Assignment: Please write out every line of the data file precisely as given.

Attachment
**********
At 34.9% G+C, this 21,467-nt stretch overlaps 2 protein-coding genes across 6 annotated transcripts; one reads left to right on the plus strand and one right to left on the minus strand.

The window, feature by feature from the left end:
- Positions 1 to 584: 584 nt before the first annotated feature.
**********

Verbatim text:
At 34.9% G+C, this 21,467-nt stretch overlaps 2 protein-coding genes across 6 annotated transcripts; one reads left to right on the plus strand and one right to left on the minus strand.

The window, feature by feature from the left end:
- Positions 1 to 584: 584 nt before the first annotated feature.